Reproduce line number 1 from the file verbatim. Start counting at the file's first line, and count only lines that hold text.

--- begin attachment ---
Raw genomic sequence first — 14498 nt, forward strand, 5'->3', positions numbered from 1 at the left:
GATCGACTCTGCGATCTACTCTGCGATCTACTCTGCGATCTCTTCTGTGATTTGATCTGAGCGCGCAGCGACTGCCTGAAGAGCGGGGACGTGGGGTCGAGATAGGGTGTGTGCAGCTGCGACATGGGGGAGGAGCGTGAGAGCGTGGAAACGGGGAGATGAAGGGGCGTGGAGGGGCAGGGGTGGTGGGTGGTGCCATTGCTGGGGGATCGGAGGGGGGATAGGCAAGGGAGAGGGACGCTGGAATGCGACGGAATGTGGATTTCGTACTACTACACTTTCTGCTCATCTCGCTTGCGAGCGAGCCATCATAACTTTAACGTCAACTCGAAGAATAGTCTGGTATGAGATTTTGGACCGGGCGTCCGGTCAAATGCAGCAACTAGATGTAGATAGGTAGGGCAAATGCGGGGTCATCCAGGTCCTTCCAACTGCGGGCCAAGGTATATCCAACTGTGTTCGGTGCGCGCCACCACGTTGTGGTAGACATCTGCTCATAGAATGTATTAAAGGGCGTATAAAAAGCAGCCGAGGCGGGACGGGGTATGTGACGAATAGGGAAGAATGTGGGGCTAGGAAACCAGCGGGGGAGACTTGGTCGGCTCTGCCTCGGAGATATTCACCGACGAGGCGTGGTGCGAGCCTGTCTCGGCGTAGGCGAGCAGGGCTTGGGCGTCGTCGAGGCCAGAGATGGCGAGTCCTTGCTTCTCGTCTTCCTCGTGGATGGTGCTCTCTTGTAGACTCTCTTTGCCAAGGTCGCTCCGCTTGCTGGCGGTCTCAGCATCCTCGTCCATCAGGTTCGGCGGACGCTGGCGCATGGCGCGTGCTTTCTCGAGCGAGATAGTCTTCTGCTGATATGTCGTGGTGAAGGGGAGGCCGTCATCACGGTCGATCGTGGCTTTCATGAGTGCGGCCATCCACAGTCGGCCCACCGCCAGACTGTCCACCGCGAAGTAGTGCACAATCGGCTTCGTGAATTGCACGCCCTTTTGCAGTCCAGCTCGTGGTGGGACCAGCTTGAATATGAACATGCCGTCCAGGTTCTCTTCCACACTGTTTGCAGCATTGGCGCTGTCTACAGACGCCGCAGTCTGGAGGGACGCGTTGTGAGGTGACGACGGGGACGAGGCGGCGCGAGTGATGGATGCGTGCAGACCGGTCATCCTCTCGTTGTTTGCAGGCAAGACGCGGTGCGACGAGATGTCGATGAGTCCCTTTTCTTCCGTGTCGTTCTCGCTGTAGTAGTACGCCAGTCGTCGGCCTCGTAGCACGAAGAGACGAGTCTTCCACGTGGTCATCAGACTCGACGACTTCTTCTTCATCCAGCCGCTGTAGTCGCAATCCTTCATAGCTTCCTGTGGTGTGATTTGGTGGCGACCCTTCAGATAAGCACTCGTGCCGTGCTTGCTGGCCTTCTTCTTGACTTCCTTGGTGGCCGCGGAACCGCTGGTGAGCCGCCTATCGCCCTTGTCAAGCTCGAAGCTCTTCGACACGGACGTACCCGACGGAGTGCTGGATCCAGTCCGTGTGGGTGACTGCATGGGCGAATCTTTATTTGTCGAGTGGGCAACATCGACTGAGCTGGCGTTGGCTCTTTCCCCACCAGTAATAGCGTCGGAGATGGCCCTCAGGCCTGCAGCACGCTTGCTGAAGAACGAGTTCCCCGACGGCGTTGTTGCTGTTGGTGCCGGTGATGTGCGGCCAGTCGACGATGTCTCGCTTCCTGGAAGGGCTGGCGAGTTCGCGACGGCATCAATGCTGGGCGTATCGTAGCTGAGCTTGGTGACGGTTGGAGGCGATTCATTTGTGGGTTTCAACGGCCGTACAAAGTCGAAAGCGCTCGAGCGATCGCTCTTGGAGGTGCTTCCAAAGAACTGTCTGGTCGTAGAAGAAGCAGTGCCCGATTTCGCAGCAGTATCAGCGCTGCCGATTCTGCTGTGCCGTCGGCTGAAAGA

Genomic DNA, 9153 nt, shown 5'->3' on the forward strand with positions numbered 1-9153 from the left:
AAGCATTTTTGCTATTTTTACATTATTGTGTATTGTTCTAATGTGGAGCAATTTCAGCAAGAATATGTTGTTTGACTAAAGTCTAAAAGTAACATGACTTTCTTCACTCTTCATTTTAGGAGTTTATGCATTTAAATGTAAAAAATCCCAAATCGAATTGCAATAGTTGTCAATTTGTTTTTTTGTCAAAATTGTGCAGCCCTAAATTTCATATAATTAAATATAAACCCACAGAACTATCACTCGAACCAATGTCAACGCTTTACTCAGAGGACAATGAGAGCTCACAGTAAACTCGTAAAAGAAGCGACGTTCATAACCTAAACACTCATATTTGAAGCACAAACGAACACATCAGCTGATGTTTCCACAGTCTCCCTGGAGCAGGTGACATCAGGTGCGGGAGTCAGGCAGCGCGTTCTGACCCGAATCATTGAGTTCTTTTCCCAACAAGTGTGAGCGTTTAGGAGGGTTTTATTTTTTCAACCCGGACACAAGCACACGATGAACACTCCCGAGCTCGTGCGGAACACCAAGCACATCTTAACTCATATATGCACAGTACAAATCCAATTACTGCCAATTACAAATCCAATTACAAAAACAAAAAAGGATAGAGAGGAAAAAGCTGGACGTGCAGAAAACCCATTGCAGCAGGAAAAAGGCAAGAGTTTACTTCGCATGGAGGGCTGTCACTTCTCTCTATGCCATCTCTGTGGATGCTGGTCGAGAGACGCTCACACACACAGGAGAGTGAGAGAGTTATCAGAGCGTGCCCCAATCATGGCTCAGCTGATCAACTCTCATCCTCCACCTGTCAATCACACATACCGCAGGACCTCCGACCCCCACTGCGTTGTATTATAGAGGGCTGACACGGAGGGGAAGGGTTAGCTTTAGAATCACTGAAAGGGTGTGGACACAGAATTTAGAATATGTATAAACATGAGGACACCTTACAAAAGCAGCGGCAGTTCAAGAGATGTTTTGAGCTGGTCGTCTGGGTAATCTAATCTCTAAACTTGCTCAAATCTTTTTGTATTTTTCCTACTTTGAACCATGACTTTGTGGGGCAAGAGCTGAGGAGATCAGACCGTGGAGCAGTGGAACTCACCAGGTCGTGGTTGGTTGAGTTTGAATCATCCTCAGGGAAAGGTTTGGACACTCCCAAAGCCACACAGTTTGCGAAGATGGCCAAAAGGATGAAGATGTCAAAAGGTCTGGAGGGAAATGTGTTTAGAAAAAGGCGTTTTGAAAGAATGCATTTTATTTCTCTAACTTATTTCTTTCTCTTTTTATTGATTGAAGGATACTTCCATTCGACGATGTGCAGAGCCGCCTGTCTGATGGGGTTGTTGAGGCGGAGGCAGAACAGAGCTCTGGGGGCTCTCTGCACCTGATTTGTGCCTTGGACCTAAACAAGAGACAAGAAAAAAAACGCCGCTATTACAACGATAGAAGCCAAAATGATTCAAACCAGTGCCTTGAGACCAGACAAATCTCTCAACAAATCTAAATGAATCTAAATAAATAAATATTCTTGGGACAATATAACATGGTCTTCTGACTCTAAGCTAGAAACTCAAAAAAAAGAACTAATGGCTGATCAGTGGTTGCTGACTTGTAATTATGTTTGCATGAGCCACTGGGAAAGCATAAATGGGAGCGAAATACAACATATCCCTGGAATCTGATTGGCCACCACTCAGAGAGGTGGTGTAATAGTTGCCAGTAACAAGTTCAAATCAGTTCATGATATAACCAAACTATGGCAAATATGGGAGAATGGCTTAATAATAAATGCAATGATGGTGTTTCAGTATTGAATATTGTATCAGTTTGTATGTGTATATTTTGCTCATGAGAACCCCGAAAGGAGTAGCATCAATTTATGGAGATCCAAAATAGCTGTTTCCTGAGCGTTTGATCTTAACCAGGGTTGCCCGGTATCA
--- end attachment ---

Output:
Raw genomic sequence first — 14498 nt, forward strand, 5'->3', positions numbered from 1 at the left: